I don’t think I’ve slept for more than 4 consecutive hours in about 8 months.  Most nights I get around 3 hours at a time.  I know I’m not the most sleep deprived person out there, but for someone who used to quite happily sleep for 11 hours at a time, this is really hard going.

Quite worryingly, a recent study has found that getting 8 hours of sleep with interruptions is as bad as getting just 4 hours sleep!  The study only looked at the effects of ONE disturbed night and found that the effects on the subjects mood, alertness and cognitive function were the same as when they had just 4 hours sleep.  I dread to think what the results would show if they actually studied the effects of night after night of disturbed sleep!

I know most parents (and anyone else who, for whatever reason, has their sleep interrupted) would agree that being deprived of a good night’s sleep can leave you feeling like crap.

So to cheer us all up, here’s a list of the four most fun effects of sleep deprivation!

4 effects of sleep deprivation

 

Sleep deprivation impairs your cognitive function.

Sleep is incredibly important to our ability to think clearly and to retain new memories.  Lack of sleep causes problems with alertness, concentration, reasoning and problem solving.  It also makes it really hard for our brains to remember things that we’ve learnt and experienced during the day as the sleep cycles that are important for consolidating our new memories are disturbed.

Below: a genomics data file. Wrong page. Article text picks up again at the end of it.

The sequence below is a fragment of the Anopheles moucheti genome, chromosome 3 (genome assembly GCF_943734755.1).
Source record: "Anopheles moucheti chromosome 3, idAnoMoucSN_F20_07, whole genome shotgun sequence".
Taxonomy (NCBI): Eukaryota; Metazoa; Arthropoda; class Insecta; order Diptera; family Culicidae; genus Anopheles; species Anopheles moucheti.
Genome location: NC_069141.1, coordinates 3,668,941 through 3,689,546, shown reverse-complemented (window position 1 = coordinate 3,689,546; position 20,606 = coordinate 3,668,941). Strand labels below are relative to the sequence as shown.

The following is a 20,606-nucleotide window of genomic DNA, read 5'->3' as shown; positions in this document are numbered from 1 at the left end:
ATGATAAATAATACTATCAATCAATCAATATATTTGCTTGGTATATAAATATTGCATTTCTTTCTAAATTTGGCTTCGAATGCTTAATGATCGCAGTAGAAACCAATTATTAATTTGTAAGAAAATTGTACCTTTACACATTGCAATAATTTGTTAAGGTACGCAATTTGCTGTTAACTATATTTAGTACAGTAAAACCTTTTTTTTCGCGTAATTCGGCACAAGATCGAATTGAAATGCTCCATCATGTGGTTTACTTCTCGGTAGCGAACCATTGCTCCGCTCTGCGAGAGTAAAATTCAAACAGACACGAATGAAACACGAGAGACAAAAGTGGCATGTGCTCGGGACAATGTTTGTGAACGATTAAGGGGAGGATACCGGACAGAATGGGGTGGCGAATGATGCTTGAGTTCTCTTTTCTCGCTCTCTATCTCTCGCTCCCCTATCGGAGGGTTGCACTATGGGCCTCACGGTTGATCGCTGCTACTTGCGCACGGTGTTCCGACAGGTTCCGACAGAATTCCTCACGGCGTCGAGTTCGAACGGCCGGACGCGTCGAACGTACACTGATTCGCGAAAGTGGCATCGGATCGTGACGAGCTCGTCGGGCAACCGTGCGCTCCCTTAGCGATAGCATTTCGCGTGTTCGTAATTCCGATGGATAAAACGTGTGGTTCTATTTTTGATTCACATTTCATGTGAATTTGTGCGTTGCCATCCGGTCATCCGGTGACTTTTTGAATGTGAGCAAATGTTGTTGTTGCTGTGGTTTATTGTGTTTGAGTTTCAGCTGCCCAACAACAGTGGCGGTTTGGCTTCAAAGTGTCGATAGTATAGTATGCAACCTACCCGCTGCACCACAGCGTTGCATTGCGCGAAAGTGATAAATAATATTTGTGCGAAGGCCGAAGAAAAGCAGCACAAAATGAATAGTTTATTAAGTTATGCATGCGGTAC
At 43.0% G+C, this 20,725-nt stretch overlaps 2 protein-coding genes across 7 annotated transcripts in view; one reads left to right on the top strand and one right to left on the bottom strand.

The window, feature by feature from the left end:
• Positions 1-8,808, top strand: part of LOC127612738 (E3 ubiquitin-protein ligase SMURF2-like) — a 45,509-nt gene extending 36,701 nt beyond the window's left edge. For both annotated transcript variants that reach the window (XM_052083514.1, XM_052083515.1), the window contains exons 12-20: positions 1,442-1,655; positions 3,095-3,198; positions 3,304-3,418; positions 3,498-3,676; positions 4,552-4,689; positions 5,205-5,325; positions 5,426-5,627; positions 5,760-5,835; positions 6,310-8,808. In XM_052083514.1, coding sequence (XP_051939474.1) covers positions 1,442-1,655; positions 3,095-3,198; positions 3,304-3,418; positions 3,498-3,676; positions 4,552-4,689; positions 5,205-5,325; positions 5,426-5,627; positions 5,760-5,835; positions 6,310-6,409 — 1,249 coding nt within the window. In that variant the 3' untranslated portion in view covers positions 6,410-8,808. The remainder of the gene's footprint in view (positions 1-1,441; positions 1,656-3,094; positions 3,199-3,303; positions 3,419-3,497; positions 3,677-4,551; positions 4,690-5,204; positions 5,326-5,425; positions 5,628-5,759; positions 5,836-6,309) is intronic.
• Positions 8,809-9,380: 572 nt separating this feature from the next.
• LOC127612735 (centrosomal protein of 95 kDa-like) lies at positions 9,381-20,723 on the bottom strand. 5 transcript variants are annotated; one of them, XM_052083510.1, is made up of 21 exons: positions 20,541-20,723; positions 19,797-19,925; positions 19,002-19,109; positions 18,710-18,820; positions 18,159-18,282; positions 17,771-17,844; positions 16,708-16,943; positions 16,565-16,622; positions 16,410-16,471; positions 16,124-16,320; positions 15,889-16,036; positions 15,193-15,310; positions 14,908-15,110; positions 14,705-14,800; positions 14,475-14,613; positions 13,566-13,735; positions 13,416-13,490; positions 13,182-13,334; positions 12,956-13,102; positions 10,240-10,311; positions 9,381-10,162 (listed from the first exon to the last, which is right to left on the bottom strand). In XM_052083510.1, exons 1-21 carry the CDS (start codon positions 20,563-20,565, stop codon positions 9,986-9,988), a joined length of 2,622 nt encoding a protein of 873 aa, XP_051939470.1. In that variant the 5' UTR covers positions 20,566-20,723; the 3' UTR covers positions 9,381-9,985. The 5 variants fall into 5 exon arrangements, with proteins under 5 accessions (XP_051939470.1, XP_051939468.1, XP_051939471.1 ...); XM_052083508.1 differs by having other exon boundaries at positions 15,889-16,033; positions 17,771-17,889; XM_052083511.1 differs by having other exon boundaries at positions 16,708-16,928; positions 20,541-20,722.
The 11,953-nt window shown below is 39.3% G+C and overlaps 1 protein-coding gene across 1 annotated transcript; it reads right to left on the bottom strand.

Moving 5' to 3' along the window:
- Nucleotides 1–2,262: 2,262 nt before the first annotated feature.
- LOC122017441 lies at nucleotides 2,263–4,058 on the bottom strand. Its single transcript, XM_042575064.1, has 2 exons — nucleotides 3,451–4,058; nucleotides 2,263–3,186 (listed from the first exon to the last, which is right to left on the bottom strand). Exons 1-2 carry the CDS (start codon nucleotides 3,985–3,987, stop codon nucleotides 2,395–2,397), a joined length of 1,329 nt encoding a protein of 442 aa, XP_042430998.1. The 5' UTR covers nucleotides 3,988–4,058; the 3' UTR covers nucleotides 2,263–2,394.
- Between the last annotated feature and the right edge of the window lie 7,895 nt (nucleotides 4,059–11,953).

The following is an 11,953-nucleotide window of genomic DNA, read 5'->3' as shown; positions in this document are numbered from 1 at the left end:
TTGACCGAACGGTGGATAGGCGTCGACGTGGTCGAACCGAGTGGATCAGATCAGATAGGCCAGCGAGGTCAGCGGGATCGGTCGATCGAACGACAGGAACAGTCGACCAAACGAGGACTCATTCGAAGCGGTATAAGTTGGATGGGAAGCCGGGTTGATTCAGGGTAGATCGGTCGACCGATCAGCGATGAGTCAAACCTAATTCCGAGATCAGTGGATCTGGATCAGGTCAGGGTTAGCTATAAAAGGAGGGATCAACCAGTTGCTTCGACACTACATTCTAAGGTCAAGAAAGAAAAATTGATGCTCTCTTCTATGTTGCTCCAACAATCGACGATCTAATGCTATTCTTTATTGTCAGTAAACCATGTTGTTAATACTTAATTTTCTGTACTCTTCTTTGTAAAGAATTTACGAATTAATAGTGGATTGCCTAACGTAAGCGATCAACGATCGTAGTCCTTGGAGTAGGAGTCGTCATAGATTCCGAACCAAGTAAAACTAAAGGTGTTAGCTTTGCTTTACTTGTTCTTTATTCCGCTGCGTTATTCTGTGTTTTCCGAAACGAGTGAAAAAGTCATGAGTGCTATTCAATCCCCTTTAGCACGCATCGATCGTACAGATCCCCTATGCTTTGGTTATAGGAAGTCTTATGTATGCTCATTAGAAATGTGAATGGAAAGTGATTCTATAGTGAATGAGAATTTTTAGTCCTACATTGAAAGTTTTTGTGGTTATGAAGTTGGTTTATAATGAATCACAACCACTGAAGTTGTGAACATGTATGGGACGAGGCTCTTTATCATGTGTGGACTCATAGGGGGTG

Maybe it’s the lack of sleep then that is partly to blame for the baby brain that has plagued me since having children!  I know I find it really hard to concentrate and think straight when I’ve had a particularly bad night with Nerys.

 

Sleep deprivation makes you gain weight.

I know that I’m a few pounds heavier than I’d like to be, but I can’t think why this is – could it be linked to the cakes I devour with a sugary coffee in the afternoons, or the stash of chocolate and biscuits on my bedside table?  Who knows!

As it turns out, it’s really not my fault that I’m eating so much junk!  A study carried out a few years ago found that lack of sleep was linked to an increase in the peptide ghrelin which stimulates hunger and a decrease in leptin which lets the brain know we’re full and suppresses our appetites.

So lack of sleep really is making me more hungry.  Studies have also shown that it makes us crave foods that are high in fat and carbohydrate.

See, I can’t help it.  I need to eat all those biscuits, because science!

 

Sleep deprivation impairs your judgement.

This one does actually scare me a little bit, especially considering I drive my son to school every day.  When our sleep is interrupted our judgement is impaired and our mental alertness is decreased.  I’m so aware of this when I’m behind the wheel; making sure I’m paying attention to everything around me all the time.

Another fun side of this impairment in our judgement is that  it’s actually been found that when we’re sleep deprived we’re especially prone to errors in judgement when it comes to assessing how the lack of sleep is affecting us.  So, if we have quite a few disturbed nights in a row we start to think that we’re adjusting to the lack of sleep, when this isn’t actually true.  Phil Gehrman, a sleep researcher, has said  “Studies show that over time, people who are getting six hours of sleep, instead of seven or eight, begin to feel that they’ve adapted to that sleep deprivation — they’ve gotten used to it.  But if you look at how they actually do on tests of mental alertness and performance, they continue to go downhill. So there’s a point in sleep deprivation when we lose touch with how impaired we are.”

So apparently, when I wrote yesterday that I can survive on very little sleep, maybe I was kidding myself that I’m actually functioning properly!